New Channels, Same Customers: Linking Online and Offline Marketing

White Paper

As online complexity continues to grow, marketers are searching for cost-effective ways to reach customers and prospects in channels like social and mobile. With half the UK's population using social networks, sites like Facebook, LinkedIn and Twitter are vital battlegrounds in the fight for customers. This white paper discusses how, with help from external data and services, individual-level customer and prospect databases can be extended to bridge the gap between offline and online data-driven marketing and so provide accurate, consistent targeting across multiple channels.

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Bridge The Gap Between Online and Offline

As online complexity continues to grow, marketers are searching for cost-effective ways to reach customers and prospects in channels like social and mobile. Paradoxically, as techniques like segment targeting and content personalisation become increasingly important, they are harder to achieve. This is partly due to the difficulty of applying the kind of consistent audience measurements and targeting techniques familiar in channels like direct mail, TV or telemarketing.

Even five years ago, PC browsers and conventional websites were the hubs of online activity. Now digital innovation has created numerous niches, channels and segments, with mobile and social platforms at the head of these transformative technologies.

With half the UK’s population using social networks (eMarketer 2013), sites like Facebook, LinkedIn and Twitter are vital battlegrounds in the fight for customers – but are also often “walled gardens” where marketing access is tightly controlled.

The burgeoning number of mobile devices running proprietary operating systems like iOS and Android, independent ad networks and a plethora of apps are similarly part of today’s “Splinternet”. By May 2013, 65% of all phones in the UK were smartphones and penetration is still increasing: smartphones made up 85% of phones sold in the previous three months. (Kantar WorldPanel).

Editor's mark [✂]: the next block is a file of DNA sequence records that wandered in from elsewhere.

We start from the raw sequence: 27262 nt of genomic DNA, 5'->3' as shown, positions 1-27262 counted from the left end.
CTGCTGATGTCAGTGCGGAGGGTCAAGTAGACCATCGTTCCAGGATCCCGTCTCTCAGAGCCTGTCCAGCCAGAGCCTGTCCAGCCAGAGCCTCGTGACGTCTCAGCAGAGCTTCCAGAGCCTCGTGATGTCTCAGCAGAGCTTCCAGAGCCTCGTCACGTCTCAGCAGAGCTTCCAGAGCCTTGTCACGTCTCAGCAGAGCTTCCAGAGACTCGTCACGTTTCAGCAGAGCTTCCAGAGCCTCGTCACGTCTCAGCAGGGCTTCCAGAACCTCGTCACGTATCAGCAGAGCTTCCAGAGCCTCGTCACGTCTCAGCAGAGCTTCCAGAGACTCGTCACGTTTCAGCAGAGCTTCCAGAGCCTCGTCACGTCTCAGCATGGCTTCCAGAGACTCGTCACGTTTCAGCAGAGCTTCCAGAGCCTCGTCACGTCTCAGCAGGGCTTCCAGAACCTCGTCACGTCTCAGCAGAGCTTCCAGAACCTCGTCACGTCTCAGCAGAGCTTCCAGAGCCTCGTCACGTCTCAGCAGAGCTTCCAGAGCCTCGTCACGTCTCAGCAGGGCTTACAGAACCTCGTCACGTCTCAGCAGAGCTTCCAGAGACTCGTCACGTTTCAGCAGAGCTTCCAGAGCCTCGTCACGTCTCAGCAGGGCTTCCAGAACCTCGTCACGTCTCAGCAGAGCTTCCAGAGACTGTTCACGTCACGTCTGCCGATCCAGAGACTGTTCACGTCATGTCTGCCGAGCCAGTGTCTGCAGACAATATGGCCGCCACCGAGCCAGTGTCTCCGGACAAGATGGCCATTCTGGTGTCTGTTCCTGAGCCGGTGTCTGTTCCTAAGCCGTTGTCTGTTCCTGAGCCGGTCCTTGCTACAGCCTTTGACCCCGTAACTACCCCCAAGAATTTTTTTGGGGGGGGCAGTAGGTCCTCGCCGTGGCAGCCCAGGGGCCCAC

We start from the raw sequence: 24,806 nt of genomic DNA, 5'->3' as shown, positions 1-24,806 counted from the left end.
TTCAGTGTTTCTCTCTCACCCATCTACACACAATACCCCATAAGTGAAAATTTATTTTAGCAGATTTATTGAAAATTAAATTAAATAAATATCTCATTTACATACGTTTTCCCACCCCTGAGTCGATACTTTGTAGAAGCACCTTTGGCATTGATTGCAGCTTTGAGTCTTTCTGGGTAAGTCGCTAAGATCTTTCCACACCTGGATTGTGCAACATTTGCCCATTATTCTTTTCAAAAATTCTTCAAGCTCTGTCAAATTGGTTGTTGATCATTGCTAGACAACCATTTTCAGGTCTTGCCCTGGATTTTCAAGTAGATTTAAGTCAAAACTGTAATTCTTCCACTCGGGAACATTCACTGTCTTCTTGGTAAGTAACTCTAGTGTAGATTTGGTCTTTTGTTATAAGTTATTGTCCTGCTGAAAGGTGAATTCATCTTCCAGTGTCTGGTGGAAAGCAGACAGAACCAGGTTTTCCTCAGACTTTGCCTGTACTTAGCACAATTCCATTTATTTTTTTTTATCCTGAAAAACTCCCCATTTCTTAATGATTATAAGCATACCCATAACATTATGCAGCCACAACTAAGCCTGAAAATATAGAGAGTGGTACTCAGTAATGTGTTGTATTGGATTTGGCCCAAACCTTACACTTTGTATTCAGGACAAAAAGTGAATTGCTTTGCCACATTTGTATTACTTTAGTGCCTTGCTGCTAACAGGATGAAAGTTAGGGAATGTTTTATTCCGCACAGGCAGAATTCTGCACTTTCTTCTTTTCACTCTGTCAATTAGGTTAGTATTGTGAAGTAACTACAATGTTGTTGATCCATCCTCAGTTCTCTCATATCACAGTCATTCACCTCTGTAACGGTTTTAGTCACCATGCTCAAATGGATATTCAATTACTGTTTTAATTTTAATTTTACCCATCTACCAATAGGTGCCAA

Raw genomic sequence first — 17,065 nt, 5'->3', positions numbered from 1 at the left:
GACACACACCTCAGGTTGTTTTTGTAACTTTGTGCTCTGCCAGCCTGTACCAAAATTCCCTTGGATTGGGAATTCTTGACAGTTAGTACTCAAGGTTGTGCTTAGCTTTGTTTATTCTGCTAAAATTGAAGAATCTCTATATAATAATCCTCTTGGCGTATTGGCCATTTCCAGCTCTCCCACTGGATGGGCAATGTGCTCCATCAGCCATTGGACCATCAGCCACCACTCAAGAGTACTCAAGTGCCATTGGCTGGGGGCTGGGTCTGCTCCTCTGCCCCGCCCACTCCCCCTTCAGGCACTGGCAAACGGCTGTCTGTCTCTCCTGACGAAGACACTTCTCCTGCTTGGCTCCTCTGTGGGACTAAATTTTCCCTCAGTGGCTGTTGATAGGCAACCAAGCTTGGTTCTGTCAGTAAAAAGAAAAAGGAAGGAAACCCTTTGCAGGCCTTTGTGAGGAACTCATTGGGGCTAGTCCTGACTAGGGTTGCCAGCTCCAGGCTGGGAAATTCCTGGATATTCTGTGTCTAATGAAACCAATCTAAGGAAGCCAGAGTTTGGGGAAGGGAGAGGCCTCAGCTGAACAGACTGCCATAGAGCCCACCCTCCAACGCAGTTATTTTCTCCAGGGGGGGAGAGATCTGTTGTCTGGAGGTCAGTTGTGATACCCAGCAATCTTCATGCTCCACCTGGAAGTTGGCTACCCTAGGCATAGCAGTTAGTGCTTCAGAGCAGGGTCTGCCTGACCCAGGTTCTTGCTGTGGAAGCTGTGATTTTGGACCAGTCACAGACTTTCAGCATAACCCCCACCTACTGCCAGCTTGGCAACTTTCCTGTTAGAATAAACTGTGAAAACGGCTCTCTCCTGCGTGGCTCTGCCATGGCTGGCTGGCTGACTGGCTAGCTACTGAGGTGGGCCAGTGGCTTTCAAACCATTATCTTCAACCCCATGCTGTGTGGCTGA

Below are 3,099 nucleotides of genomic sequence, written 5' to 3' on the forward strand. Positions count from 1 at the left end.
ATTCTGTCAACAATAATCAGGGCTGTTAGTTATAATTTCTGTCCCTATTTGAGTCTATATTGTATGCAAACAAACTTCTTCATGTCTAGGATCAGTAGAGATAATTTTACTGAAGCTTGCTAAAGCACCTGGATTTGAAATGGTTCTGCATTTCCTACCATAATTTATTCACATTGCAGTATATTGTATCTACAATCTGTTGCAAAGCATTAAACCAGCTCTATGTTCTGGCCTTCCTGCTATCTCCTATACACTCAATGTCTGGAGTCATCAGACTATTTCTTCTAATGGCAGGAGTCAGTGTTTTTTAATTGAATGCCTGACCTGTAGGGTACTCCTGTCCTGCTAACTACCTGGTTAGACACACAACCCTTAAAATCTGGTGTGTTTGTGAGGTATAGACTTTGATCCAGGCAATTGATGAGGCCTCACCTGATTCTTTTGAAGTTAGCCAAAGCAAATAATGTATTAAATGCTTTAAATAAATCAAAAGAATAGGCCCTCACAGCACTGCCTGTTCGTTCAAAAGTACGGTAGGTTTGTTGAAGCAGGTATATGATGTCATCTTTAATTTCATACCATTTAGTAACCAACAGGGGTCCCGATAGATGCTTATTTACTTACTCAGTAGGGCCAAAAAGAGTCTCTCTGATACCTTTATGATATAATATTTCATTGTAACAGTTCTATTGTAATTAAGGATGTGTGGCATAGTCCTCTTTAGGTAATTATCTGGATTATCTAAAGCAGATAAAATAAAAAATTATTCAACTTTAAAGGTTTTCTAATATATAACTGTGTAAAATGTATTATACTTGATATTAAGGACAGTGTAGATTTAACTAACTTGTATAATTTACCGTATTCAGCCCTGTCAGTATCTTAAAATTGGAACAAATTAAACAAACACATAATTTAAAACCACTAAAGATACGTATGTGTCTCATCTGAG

Ensuring marketing effectiveness within this increasingly complex world presents many challenges, particularly the need to understand and fully exploit relevant technology whilst managing the spiraling volume of customerrelated data. The consequence is that the big questions are becoming harder to answer: which channels do your customers prefer, where should you spend your marketing budget for greatest effect – and perhaps most importantly; how do you measure ROI?

This white paper discusses how, with help from external data and services, individual-level customer and prospect databases can be extended to bridge the gap between offline and online data-driven marketing and so provide accurate, consistent targeting across multiple channels.

Use What You’ve Got: Why Build A Single Customer View

Perhaps unsurprisingly, instead of leaving customer data scattered around the business in silos, bringing it together in a single database gives marketing the clearest picture of each customer and their attributes; hence the name Single Customer View (SCV). The single view of the customer has long been the key to intelligent datadriven marketing as well as having application right across sales, finance, compliance, product development and beyond.

The primacy of SCVs within the enterprise is now well understood: Gartner’s survey European Organizations Crave a Single View of the Customer positioned adding relevant customer data and information to the SCV as “the biggest challenge in 2013”.

Customer information within an SCV traditionally starts with address and email but can encompass many other indicators and metrics: age, income and occupation, aggregated purchase history, multiple segment codes, net income contribution to the business, propensity scores, web browsing behaviour or relevant market research.

Informing both analytical and operational work, an SCV helps to maximise the value of every customer interaction and communication. An accurate SCV makes it possible to segment customers into homogenous groups, bringing together the most profitable or most loyal – and those who actually cost the company money. Predictive analytics uses historical data from the SCV to forecast customer behaviour. Applications can include customer purchase, lifecycle or risk predictions.

Operationally, that means using the SCV to decide which upsell offer to target to a certain customer segment (and when to send it), to identify who is about to defect (and take pre-emptive action) or selecting those that have already lapsed and making appropriate offers to win them back.